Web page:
Wayne Brady now has his comedy six-pack – one of the youngest comedy groups ever.
How young? All six (shown here) together are 92 years old … still, for instance, five years younger than comedy producer Norman Lear.
Those teens were picked for “Wayne Brady’s Comedy IQ,” at 8 p.m. ET Mondays on BYU TV, a cable and streaming channel. In the opener, Brady worked with a dozen kids, before picking his six.
The youngest are Sawyer Valin, 13, of Los Angeles and TJ Boyce, 14 of Houston; the oldest is Alexis Sanches, 17, of Riverside, Cal. In between, all 16, are Bryson Brunson of New York and two more Californians, Dane Jamieson and Dylan Gann.
Now they go through elaborate comedy training. Here’s the story I posted before the April 6 debut:
As the world began its slowdown and shutdown, some people made modest changes.
Wayne Brady, however, required a full attitude adjustment. For decades, he seemed to be in a state of perpetual overemployment.
It was just two months ago, at a Television Critics Association session, that people were asking him about that. “Man, me got 15 jobs,” Brady joked. “What you talking about?”
Now that “15” is closer to zero, but we still see him everywhere, from CBS (already-taped episodes of “Let’s Make a Deal” and “The Neighborhood”) to CW (“Whose Line Is It Anyway” reruns) to BYU TV, where “Wayne Brady’s Comedy IQ” is on Mondays, molding teens into a sketch-comedy troupe.
And yes, some people didn’t know there is a BYU TV. “We took a meeting with them and liked what we heard,” Brady said in a recent phone interview. “BYU is a family-first network.”
It’s a logical place for “IQ,” a show so family-first that Brady does it with his ex-wife (Mandie Taketa), with their teen daughter (Maile) working backstage.
“Wayne is such a great teacher …. It was a safe place for these kids to learn,” Taketa told the TCA.
He reflects experiences few of them have had. Many teens keep churning out comedy material online, even while social-distancing. “That’s why Tik Tok is blowing up now,” Brady said.
His youth was far from that. “You might call it nerdy. I was very much to myself, very introverted.”
He was born in Columbus, Ga., but soon sent to live with his grandmother in Orlando, Fla. There, he recalled by phone, he was sometimes bullied “because I talked like my grandmother,” with a West Indian accent, and “because I was being bused to a different school” for gifted students.
He sang and concocted ideas. “I tried to make things up; all kids do. I knew I had an imagination, but I didn’t know what to do with it.”
Then he was making an industrial film when he caught the interest of a woman who asked if he wanted to train with her group. “I was 17 and it was, ‘Oh, yeah!’”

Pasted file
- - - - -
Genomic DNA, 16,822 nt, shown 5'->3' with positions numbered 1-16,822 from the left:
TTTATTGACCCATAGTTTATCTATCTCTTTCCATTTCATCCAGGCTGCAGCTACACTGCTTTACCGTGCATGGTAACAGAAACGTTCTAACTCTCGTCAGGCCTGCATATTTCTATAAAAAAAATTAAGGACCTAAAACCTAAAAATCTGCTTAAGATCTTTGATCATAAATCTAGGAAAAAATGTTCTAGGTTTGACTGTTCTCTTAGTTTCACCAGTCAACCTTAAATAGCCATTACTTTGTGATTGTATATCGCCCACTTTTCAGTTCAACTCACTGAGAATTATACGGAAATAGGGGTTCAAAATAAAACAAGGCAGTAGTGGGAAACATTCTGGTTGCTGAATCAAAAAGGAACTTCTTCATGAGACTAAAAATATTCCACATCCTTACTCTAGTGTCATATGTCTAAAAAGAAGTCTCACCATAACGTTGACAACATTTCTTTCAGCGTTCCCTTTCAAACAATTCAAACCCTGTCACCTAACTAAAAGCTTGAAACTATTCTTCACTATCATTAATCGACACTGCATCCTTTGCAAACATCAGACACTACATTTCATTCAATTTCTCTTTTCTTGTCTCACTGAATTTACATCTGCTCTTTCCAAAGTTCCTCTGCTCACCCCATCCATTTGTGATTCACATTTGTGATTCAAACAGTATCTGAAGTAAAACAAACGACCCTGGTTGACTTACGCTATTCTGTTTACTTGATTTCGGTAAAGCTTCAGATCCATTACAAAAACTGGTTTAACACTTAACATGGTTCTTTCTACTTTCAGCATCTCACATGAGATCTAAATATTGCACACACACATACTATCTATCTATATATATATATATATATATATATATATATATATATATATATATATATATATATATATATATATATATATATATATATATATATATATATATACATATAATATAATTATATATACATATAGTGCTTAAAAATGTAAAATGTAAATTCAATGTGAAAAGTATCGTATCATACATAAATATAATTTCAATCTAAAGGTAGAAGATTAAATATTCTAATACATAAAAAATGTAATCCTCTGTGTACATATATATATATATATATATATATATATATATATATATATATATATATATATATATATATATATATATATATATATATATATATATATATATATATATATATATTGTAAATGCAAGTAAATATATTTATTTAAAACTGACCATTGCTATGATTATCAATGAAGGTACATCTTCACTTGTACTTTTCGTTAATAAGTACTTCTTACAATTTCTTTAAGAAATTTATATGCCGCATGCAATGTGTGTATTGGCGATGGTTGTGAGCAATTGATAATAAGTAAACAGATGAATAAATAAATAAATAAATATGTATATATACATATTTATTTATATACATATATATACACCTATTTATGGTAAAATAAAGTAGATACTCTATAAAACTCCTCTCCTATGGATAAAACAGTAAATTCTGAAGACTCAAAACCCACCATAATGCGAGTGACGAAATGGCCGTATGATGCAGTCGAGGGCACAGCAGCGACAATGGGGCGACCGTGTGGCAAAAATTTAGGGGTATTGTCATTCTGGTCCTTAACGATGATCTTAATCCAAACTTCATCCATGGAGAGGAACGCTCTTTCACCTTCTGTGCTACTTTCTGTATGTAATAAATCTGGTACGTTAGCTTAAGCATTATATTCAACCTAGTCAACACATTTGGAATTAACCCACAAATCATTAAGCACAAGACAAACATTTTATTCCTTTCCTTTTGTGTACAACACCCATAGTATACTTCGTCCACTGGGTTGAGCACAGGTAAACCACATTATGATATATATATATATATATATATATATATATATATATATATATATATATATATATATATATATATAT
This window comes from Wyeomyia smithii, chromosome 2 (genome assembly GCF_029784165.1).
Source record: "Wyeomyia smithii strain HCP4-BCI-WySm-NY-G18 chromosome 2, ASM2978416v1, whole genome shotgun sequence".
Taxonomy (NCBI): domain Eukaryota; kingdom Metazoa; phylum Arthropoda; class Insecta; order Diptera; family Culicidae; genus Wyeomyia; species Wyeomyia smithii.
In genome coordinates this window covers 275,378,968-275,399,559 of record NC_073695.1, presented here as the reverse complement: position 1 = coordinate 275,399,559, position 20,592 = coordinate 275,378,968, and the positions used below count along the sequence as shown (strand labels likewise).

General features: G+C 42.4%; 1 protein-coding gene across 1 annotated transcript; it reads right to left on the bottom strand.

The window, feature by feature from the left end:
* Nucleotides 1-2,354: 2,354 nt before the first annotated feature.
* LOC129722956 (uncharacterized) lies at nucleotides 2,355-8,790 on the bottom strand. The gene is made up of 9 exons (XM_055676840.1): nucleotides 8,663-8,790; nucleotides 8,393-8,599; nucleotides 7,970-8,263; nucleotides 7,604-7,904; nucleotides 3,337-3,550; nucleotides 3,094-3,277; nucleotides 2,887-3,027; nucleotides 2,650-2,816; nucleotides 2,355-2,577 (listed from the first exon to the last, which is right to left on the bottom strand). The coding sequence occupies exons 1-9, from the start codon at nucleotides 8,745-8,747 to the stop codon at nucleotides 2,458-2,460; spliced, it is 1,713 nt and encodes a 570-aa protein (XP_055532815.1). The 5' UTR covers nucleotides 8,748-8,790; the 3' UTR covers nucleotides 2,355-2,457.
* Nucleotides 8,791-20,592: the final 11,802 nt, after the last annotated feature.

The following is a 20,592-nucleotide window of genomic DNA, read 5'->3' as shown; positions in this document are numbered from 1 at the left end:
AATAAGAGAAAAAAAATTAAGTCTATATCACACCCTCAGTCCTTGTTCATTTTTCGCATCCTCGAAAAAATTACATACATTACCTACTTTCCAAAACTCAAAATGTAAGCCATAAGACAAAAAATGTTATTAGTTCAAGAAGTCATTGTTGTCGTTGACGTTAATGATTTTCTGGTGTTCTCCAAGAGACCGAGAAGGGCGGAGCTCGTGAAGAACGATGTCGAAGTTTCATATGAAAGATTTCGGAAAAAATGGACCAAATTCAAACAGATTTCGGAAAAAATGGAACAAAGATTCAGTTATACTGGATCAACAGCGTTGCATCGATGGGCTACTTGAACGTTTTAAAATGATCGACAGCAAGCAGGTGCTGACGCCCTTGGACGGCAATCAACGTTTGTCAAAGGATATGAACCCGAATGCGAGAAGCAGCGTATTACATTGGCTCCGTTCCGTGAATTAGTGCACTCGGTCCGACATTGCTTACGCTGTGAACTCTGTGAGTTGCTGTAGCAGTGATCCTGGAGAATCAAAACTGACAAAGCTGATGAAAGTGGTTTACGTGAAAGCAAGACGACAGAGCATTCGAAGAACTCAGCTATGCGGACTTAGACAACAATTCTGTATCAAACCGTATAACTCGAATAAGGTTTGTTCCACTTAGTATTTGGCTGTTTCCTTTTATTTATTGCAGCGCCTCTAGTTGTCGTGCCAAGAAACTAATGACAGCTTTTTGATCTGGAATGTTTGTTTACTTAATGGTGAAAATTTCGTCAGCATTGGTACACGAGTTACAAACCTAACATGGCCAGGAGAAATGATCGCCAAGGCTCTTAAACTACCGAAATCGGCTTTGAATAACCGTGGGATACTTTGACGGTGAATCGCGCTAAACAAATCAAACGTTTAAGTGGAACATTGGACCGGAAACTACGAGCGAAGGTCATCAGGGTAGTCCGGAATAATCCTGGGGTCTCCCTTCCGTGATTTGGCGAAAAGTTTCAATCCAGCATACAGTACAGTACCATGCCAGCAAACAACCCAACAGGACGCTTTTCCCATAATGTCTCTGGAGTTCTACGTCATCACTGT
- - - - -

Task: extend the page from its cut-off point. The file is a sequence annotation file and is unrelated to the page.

Brady worked amusement parks, sometimes inside Goofy or Tigger suits. He went to the University of Miami and then to Los Angeles and beyond, he told the TCA, “being in cover bands, singing in lounges in Tokyo, bad cover bars in Vegas, doing crappy musical theater at dinner theaters all across the U.S.”
It was a mobile life he shared with Taketa, who grew up in Hawaii, with a Japanese father (a Carpenters Union official who chaired the Honolulu Police Commission) and Caucasian mother. They divorced in 2008, after nine years, but remain friends, working partners and (almost) quarantine mates. Maile alternates between two nearby homes, one with Brady and the other with Taketa and her boyfriend.
In “Comedy IQ,” Brady insists that the teens learn the full skills – singing and dancing and accents and more – that he’s used. “It’s something that has helped set me apart.”
He uses his improvisation skills on “Let’s Make a Deal,” his singing on Broadway (“Chicago,” “Kinky Boots”) and on records (including a Grammy nomination for his rendition of “A Change is Gonna Come”). He uses both on “Who’s Line” and in a club show he did four nights a week.
Still, many people were surprised when he topped music stars (Chris Daughtry, Seal, Patti LaBelle) to become the second “Masked Singer” champion. “I felt really validated,” he said.
That show required skills from his teen years – performing under a mask and (for months before the finale aired) not telling anyone he was on the show.
In the old days, Brady said, he didn’t tell kids he was a performer. “I was keeping secrets, even then.”
The “Comedy IQ” kids can’t do. Their success or failure is no secret; it’s on national TV.
– “Wayne Brady’s Comedy IQ,” 8 p.m. ET (5 p.m. PT) Mondays, BYU TV; rerunning at 11 p.m. ET.
– Owned by Brigham Young University, the channel is on cable, plus Dish, DirecTV and streaming devices. It has family-friendly shows, including reruns ( “Highway to Heaven,” “Inspectors”), movies, sports, some Mormon religion shows (early-morning and Sundays) and music. In December, it had music specials with John Legend and (shared with PBS) Kristin Chenoweth and the Tabernacle Choir.